Community and social connection

How does walking benefit community and improve social connections?

Aside from benefits to our physical health, walking does wonders for our social well-being and sense of connectedness to our local communities.

It’s quite difficult to get to know people when you only see them through the windscreen as you pass them at 40kph in a car. On the other hand, it really doesn’t take long to get to know people when you walk past them every day – it starts with a smile, then a nod, then a friendly hello and eventually an exchange of names and particulars.

Walking cultivates community. The more we walk, the more we know about where we live, the people we meet and share our neighbourhood with. This is why walkable communities are vibrant communities. Conversations and friendships develop when we are out and about walking on our own two feet.

More people walking leads to friendlier and livelier streets, reduces social isolation and creates safer neighbourhoods.

Benefits of socially connected communities

Walking is great for communities and the people who live in them because it:

  • Improves local safety and security – because having lots of people on the street discourages criminal or nuisance activity
  • Reduces traffic and the noise and pollution that go with it 
  • Increases road safety as well as reducing traffic - research shows that drivers slow down and take more care in streets that have lots of people walking and playing nearby 
  • Boosts local businesses - research shows that people who walk or catch public transport to the local shops go more often, stay longer and spend more money.  Shopping in your local area means you contribute to your local economy, creating jobs and livelihoods in your area 
  • Creates a positive cycle - as people see others walking, they feel safer about walking themselves, and over time, more and more people take to the streets on foot.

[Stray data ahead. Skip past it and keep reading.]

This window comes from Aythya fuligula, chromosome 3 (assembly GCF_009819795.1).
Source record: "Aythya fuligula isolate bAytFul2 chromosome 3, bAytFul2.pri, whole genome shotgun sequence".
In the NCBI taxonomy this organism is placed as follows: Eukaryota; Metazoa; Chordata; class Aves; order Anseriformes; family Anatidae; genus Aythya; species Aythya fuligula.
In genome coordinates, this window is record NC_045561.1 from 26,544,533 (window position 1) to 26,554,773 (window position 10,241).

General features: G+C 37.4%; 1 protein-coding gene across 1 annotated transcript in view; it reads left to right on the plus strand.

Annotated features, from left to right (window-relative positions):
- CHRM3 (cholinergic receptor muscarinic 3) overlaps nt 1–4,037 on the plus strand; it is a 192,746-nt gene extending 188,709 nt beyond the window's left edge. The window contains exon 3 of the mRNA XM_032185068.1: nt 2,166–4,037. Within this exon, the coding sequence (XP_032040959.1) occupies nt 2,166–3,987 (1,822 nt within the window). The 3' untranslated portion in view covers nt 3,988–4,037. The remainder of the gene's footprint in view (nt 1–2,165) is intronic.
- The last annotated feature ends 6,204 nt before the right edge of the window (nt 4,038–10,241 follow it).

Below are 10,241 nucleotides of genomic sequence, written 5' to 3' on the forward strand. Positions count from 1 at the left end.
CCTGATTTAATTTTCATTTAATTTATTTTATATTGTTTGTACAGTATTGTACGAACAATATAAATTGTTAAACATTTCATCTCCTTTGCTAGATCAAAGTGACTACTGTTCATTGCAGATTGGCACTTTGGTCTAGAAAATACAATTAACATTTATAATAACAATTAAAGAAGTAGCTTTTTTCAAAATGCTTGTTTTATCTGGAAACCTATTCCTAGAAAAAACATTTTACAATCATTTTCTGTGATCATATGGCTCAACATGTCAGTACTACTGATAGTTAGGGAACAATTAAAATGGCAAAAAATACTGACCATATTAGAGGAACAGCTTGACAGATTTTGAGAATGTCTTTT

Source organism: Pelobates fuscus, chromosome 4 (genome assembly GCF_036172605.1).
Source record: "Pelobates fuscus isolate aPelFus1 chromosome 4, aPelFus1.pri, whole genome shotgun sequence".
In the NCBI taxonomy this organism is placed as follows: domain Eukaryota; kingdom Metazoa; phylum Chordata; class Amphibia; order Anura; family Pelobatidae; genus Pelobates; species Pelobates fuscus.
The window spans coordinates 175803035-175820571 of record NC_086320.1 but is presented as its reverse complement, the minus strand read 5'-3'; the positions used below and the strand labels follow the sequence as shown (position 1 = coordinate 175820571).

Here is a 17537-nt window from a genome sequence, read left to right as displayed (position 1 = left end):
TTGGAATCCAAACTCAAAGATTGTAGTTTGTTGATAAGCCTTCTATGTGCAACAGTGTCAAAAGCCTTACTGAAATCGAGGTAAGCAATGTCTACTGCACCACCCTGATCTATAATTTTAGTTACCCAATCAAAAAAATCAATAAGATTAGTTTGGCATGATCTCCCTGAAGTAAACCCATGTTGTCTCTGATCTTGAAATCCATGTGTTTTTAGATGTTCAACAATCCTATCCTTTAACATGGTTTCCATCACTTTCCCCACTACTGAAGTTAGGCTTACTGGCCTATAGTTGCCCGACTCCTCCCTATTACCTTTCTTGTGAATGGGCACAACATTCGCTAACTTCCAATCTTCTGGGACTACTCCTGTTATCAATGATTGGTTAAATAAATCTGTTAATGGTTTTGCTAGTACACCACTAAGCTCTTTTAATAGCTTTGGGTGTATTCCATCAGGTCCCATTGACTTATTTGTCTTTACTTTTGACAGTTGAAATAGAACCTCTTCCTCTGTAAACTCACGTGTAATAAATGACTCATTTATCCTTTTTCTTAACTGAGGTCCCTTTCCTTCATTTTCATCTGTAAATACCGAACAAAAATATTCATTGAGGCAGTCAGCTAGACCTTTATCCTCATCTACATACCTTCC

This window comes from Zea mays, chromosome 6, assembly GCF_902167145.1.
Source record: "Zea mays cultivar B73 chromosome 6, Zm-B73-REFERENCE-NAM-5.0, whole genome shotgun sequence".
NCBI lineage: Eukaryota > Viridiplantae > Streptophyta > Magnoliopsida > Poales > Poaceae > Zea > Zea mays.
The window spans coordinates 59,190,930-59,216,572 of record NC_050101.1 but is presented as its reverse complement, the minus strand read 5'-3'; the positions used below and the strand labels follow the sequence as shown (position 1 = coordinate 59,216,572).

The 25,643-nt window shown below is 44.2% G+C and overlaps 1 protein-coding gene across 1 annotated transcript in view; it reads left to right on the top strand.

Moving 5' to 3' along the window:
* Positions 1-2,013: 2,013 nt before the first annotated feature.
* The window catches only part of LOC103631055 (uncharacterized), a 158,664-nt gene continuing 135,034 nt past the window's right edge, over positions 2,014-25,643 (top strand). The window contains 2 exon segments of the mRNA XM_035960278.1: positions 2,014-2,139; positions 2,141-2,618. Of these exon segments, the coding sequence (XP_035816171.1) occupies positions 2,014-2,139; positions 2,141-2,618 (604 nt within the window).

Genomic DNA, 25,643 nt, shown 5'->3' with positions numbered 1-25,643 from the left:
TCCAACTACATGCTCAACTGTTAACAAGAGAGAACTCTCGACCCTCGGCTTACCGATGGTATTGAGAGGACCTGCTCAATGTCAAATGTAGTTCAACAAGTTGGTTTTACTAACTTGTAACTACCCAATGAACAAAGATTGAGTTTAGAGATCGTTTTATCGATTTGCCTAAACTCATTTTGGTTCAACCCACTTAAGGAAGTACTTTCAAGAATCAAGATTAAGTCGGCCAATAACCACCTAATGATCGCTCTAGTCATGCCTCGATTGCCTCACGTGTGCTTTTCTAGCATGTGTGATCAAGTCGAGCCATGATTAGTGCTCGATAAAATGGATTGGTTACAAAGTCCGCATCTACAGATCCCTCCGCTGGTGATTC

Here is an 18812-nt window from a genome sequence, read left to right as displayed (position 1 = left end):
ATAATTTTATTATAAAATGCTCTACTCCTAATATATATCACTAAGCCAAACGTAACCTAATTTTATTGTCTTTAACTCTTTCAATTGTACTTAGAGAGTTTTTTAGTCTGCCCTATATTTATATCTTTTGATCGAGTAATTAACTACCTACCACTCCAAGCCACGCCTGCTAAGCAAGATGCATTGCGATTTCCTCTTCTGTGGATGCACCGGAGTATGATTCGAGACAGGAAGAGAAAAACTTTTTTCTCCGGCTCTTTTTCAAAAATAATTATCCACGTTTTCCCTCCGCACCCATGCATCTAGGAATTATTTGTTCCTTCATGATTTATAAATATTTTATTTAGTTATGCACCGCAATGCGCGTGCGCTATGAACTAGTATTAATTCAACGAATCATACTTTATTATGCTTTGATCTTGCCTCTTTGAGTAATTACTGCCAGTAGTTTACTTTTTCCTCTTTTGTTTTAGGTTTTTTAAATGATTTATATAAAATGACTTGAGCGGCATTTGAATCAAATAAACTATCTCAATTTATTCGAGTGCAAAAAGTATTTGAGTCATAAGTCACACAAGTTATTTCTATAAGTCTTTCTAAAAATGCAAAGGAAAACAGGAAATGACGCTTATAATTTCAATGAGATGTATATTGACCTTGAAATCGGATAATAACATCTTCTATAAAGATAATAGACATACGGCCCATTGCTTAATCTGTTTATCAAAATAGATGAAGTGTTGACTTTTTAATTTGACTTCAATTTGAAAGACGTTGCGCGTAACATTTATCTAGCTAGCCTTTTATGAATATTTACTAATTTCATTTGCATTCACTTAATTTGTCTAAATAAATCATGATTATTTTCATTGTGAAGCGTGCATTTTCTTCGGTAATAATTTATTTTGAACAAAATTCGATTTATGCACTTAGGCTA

Benefits for families

Creating connections in your community is good for families too. Children and their parents enjoy many benefits when living in a socially connected neighbourhood. They grow up with a wider support network (eg. more opportunities for parents to swap babysitting, school pick up and drop offs).

As well as feeling part of the neighbourhood where they live, kids who are recognised and known by their neighbours have many, many extra pairs of eyes making sure that they’re safe as they navigate their local streets. Plus, knowing the other children on the street means they have many more friends to share toys and play with!

Read more about walking and children.

How to increase social connectedness in your neighbourhood

Here are a few easy ideas:

  • When walking, smile and say hello to people you pass 
  • Get to know your local shopkeepers and business owners 
  • Spotted someone new moving into your street? Go ahead and introduce yourself to make them feel welcome. Take them on a neighbourhood orientation on foot!  
  • Got a fruit tree?  Take a walk down your street and share your bounty with your neighbours.  
  • Admiring a beautiful garden while on your walk?  Why not compliment the house owner to let them know how much you enjoy their garden?  
  • The more the merrier - rope in a few neighbours or friends for regular walks.  More people walking encourages even more people to walk! 

Spotted an issue, or want to take action to make your neighbourhood better for walking? You can make a difference! We've got tools and resources to support you.  Start a Walkability Action Group and start taking great leaps to make your neighbourhood better for walking,